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Big Red Machine steamrolls Czechs ; Schenn's five points power Team Canada

Backed by its full-throated, thunderstick-banging supporters, Team Canada is making plenty of noise in this IIHF World Junior Championship.

Canada dominated its second straight opponent, defeating the Czech Republic, 7-2, Tuesday before an almost-capacity HSBC Arena crowd of red-clad fans.

Not even the ejection of one of its top players, Sabres draftee Zack Kassian, was enough to slow the Big Red Machine.

Brayden Schenn had a goal and four assists, and Ryan Ellis had four points (one goal, three assists) as Canada moved to 2-0 in the tournament, with both wins coming in convincing fashion.

Canada fell behind, 1-0, in the game's first minute when Antonin Honejsek scored unassisted at the 49-second mark. Honejsek took over after a turnover in the neutral zone by Ellis and skated to the left of defenseman Dylan Olsen. Honejsek's shot caught the right post behind Team Canada goalie Olivier Roy and went in.

No worries.

Schenn drew Canada even when he scored on the power play with 5:17 left in the first period. Ryan Johansen carried the puck into the Czech zone with a head of steam, drawing defenseman Martin Planek to him. That left Schenn open on the left and he took Johansen's pass and blasted his shot high past Czech goalie Filip Novotny.

It was the first of four power-play goals for Canada.

"We got into penalty trouble and it went south very quickly after that," Czech assistant coach Jiri Fischer said.

Schenn, the fifth overall pick by the Los Angeles Kings in 2009, set up Canada's go-ahead goal later in the first period, finding Jaden Schwartz with a nice cross-ice pass just 12 seconds into a power play.

Schenn, who plays for Brandon of the Western Hockey League, is Team Canada's lone returnee among forwards. He played eight games this year with the Kings and seven more with Manchester of the AHL before heading back to juniors.

"Brayden Schenn was dominant," Team Canada coach Dave Cameron said.

Kassian was ejected with 14:07 to play in the second period after hitting Czech defenseman Petr Senkerik near center ice.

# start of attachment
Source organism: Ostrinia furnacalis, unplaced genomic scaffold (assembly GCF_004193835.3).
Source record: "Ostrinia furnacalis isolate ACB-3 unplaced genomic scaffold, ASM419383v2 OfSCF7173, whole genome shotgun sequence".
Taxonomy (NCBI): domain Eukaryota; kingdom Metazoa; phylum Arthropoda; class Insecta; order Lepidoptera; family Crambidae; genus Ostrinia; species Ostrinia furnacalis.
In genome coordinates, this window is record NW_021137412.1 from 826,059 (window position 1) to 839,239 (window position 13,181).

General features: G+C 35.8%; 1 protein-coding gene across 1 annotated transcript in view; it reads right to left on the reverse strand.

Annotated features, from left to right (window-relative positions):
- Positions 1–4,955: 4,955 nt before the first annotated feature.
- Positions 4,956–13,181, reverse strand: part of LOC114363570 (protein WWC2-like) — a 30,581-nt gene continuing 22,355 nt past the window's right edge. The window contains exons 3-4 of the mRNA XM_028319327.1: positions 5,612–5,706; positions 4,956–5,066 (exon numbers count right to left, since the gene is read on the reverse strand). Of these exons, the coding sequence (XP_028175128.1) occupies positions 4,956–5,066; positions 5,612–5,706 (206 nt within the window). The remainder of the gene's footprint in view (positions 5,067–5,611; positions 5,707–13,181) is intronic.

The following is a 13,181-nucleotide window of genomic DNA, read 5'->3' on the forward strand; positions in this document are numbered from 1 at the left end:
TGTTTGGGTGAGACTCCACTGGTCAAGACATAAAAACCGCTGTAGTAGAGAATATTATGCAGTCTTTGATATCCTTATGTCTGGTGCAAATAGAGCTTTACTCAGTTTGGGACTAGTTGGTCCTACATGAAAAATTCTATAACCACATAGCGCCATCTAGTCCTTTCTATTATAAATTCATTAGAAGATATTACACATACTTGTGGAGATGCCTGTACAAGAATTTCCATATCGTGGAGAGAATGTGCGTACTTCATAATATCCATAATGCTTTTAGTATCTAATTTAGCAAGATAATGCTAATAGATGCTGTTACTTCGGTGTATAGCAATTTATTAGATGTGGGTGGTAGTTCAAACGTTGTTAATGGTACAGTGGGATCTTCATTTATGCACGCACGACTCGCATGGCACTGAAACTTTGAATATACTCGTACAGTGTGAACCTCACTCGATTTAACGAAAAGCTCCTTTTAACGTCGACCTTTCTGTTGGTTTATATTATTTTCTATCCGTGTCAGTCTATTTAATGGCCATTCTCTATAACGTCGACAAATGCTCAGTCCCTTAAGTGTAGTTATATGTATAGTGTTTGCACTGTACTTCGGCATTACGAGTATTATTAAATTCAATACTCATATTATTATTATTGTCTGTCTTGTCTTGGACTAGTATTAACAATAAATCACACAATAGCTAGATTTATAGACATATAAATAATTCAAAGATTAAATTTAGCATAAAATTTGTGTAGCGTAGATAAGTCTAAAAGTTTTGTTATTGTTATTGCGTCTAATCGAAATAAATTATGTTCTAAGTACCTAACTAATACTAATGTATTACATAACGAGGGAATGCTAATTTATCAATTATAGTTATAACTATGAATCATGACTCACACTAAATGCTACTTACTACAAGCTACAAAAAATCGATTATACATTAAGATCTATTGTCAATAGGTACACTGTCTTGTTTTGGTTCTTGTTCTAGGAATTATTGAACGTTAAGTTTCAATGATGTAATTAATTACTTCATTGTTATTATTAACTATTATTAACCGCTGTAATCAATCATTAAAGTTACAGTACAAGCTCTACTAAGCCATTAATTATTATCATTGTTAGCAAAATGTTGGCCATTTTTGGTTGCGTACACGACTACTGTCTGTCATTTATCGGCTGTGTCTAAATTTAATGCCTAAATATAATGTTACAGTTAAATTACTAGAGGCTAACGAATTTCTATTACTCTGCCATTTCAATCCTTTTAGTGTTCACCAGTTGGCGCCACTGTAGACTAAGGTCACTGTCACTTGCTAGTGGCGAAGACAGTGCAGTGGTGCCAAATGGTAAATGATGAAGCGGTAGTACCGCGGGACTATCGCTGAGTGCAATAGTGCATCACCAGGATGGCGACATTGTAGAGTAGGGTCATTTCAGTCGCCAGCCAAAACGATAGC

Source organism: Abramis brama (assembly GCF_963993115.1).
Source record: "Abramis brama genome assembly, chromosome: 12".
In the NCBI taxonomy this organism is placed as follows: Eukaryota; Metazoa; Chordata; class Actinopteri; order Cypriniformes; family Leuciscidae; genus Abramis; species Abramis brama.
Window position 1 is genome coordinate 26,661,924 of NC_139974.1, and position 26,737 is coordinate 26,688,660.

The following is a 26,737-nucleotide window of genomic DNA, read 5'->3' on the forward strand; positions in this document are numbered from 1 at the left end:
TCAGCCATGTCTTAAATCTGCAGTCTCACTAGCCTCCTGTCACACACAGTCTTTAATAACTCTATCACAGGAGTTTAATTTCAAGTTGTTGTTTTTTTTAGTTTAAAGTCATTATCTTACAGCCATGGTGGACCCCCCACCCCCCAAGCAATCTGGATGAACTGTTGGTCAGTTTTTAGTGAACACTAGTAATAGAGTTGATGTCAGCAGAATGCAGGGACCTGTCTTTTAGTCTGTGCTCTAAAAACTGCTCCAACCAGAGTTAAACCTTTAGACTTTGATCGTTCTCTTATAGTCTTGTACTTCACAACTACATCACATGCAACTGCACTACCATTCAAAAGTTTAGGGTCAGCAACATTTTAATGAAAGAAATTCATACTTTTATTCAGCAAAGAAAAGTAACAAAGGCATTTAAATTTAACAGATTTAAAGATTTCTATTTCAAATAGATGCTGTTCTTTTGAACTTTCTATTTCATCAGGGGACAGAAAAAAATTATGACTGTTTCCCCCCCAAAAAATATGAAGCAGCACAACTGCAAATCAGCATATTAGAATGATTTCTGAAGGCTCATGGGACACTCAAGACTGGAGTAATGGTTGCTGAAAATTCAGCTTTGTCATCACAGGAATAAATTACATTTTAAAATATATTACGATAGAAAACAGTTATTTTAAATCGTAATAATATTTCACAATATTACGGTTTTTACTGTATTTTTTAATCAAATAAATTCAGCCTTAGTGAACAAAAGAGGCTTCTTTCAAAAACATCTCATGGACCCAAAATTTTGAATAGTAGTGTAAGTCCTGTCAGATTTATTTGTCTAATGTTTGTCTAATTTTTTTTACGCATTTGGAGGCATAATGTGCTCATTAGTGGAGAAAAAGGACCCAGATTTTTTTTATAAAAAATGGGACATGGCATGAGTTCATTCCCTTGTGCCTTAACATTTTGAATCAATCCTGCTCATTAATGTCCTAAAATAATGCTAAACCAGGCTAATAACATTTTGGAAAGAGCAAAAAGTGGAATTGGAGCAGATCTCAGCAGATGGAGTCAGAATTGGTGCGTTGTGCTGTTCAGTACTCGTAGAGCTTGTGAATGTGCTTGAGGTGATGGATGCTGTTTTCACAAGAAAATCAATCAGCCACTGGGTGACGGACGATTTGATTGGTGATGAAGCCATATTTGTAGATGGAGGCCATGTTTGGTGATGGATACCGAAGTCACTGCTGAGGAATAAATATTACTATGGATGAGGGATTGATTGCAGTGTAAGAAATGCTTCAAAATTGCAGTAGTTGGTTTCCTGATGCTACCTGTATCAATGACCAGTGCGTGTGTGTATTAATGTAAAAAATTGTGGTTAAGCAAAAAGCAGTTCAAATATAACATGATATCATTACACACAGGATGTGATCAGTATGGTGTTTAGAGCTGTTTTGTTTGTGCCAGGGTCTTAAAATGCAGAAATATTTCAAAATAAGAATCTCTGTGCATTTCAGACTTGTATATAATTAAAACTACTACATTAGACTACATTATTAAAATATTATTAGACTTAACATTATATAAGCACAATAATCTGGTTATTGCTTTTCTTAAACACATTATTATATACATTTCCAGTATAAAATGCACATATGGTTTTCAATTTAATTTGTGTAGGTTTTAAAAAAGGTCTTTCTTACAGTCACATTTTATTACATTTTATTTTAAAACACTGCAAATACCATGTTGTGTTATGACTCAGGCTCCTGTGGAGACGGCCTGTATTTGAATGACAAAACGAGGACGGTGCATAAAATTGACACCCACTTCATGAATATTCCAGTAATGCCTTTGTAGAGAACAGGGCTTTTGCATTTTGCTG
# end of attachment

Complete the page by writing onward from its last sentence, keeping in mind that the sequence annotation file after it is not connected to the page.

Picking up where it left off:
The ensuing five-minute power play, however, swung the game squarely to Canada. After a good save by Roy on Honejsek, Louis LeBlanc and Schenn went the other way on a two-on-one rush. LeBlanc took Schenn's pass and beat Novotny to the far post for a 3-1 lead.

"I had four assists tonight, but if they [his teammates] don't put the puck in I don't get assists there. Without them, I wouldn't have five points," said Schenn, whose older brother, Luke, plays for the NHL's Toronto Maple Leafs.

Canada, which had seven players score goals, went ahead 4-1 with 6:51 left in the second. On a delayed penalty, Ellis got open in the slot and took another perfect pass from Schenn. His low shot beat Novotny five-hole and the rout was on.

"I've always thought that the skill was there. I think the size and blue-collar, lunch-bucket [profile] came from the media," Cameron said. " We may not have anybody who is a prolific scorer but if you check their stats, whatever league they're from, and on their teams, they're the leading scorers."

Canada made it 5-1 with 16 seconds left in the second when Cody Eakin took a nice touch pass from Casey Cizikas and beat Novotny up high from in close.

The game got even more physical in the third when Czech forward Martin Frk speared Canada's Erik Gudbranson in the groin, earning a five-minute major penalty that led to his ejection.

Two more Czech penalties, including one to Novotny, gave Canada a lengthy five-on-three power play, and Tyson Barrie scored with Schenn again assisting. Just 23 seconds later, Jared Cowan made it 7-1 on a slap shot with 10:01 left to play.

Jakub Jerabek scored on a slap shot from the point with less than 5 minutes to play for the Czechs, but by that time Canada's attention had shifted to today's game with Norway.

Canada, which beat Russia, 6-3, on Sunday, is tied with Sweden atop group B with six points.


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